Casper Star-Tribune
Music communicates with ‘a spontaneous dialogue’ in Powell
Star-Tribune correspondent

POWELL - When most contemporary musicians head for the recording studio, they may take weeks or even months to achieve layers of overdubs and polished production.

But drummer Ronnie Bedford of Powell and classical pianist Carol Lian of New York City recently laid down a new compact disc in three days, using Powell High School’s auditorium as their studio.

Drums and grand piano may seem an unusual combination. But that’s not all that’s unusual about this second album by Bedford and Lian. The musicians improvised the entire session. Nothing’s written down or rehearsed. The recording is made in single takes with no editing.

A glimmer of a concept, such as a fly landing on the piano, may set the musicians off on an uncharted route. Lian calls it music close to the edge.

Bedford describes the music they create as “a spontaneous dialogue,” analogues to a conversation in which one person makes a statement and the other responds. After one recording session, Bedford said the results “had me dancing. It was really strong You couldn’t define the beat, but there was a pulse there that you could feel...Most of it is emotional.”

“You want the music to sound fresh and alive,” Lian said. “The form unfolds. It’s not just rambling. It has a beginning, middle and an end. It’s a totally free kind of improvisation rhythmically, structurally and harmonically.” She said nothing is preconceived in the music, but is “a total letting go...It’s of the moment.”

In describing their music, Lian said, “I would say that it’s basically melodic. I think very melodically when I play. I think that Ronnie also plays very melodically on the drums.”

Both Lian and Bedford come from backgrounds of classical training. Lian continues to perform classical piano. But in 1983 she started adding free form improvisations at classical recitals. The addition came in a composition by Lian’s husband, jazz musician and composer Jack Reilly, who created a piece with an unwritten improvisation in the middle.

Bedford has remained active in the jazz world, performing on the recordings and club dates with such jazz notables as Benny Goodman, Buddy DeFranco and most recently saxophonist Benny Carter. Bedford played on Carter’s 1989 release, “Over the Rainbow,” that drew critical praise nationally. But he sees his work with Lian as much different from the traditional jazz improvisation, which is more structured.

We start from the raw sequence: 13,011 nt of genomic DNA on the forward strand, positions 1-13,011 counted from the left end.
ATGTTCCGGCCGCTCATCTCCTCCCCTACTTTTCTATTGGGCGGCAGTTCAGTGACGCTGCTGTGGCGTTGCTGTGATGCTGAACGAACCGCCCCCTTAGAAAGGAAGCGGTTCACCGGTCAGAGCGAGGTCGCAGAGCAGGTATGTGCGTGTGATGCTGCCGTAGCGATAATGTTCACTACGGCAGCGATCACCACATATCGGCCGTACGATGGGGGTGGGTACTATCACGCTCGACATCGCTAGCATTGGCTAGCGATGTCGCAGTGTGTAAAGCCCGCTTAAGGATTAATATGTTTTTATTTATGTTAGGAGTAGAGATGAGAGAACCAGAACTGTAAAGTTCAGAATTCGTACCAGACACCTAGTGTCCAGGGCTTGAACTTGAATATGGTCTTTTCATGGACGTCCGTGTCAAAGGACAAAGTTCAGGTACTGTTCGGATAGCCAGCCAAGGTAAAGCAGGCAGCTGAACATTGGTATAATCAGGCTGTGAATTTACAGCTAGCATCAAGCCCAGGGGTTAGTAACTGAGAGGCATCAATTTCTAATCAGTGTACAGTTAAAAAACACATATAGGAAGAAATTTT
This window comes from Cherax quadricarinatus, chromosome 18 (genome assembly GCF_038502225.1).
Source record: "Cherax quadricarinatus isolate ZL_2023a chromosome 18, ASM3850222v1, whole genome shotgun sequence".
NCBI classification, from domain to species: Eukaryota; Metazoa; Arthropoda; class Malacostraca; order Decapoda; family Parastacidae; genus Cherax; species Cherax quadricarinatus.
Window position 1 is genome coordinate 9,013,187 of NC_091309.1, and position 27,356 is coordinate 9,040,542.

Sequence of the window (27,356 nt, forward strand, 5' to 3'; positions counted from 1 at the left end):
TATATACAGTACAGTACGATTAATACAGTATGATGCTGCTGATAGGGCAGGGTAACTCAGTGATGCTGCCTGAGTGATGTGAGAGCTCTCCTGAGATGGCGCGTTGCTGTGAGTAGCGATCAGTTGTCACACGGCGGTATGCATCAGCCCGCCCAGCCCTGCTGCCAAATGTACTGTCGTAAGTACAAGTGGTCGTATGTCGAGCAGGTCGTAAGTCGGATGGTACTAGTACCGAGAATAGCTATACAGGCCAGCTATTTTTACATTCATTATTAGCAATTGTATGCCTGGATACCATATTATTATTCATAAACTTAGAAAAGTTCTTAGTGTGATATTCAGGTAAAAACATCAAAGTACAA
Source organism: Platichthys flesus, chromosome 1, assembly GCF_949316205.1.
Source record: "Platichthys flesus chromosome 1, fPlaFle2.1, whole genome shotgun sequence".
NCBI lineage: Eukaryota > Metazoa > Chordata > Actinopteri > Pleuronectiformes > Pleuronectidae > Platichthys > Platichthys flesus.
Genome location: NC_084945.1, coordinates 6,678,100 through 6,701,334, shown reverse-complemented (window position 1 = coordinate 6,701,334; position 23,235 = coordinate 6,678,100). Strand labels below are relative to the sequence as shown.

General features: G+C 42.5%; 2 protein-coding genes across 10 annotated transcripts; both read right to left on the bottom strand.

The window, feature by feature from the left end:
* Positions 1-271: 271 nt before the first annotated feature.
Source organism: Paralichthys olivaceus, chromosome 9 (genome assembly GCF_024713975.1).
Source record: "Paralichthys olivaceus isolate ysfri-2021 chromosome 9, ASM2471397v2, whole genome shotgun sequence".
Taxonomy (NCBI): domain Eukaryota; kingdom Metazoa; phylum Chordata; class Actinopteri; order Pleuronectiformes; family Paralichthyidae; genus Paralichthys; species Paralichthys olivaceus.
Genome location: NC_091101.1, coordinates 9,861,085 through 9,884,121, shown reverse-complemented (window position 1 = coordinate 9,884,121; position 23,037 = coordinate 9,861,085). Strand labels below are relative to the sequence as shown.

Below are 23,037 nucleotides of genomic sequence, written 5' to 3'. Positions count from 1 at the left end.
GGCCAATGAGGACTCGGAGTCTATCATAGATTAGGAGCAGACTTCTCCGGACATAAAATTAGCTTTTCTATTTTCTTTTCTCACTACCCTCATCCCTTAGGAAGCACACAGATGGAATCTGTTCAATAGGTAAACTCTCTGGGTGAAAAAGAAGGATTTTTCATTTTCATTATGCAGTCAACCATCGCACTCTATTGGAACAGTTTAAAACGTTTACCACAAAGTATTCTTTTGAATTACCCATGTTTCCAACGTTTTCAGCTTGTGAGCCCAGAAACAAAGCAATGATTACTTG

Lian and Reilly have known Bedford for 20 years, all three participating about five years ago in a summer jazz camp sponsored by Northwest College. At the camp, Lian and Bedford hit upon the idea of combining drums and piano in improvisations.

Since then, they’ve been performing in New York, Billings, Mont., and recorded their first improvised album two years ago in the Cody High School auditorium. They’re planning another concert in New York next fall and perhaps a 1993 tour in Europe, where Lian has performed.

While Bedford lives in Powell and teaches part-time for Northwest College, he finds it important to continue outside projects.

He moved to the South Fork area near Cody in 1986 to escape the proverbial rat race of New York and came to Powell a couple of years ago.

“For the first year and a half, I tried to put it behind me and I couldn’t do it,” he recalled. “I thought I wanted to be a Horseman, a cowboy. At the time, I wanted that badly. But I faces the fact that I’m a musician one thousand percent. I have to play.

“I have to perform. Teaching goes along with it. I love the teaching. This lifestyle here balances all of the problems you have to deal with in the music industry,” he said.

“It’s very inspiring for me to be here, away from the different kinds of energies you’re going to have in New York,” Lian said.

Those factors contribute to the spontaneity they seek musically. The sound at times resembles a tone poem. At others, it may take on aspects of what’s called New Age music but more rhythmic and without the synthesizers.

Their eyes closed in concentration as they record. Lian and Bedford converse musically. Pulses of rhythm converge like vines that intertwine while still maintaining their separateness.

They offer atypical playing styles. Bedford at times will use the end of a drumstick to wipe sound off a cymbal, much like wiping water off a window. Lian rises from the piano bench to pluck the stings manually, pizzicato fashion.

“I would like to see it evolve to be as musical as possible and as exciting as possible.” said Bedford. He and Lian listen to a playback of a six-minute improvisation, their heads nodding approval.

“It’s definitely a take,” Lian said.

“I love it. Let’s hear a little more,” Bedford said.

<< Back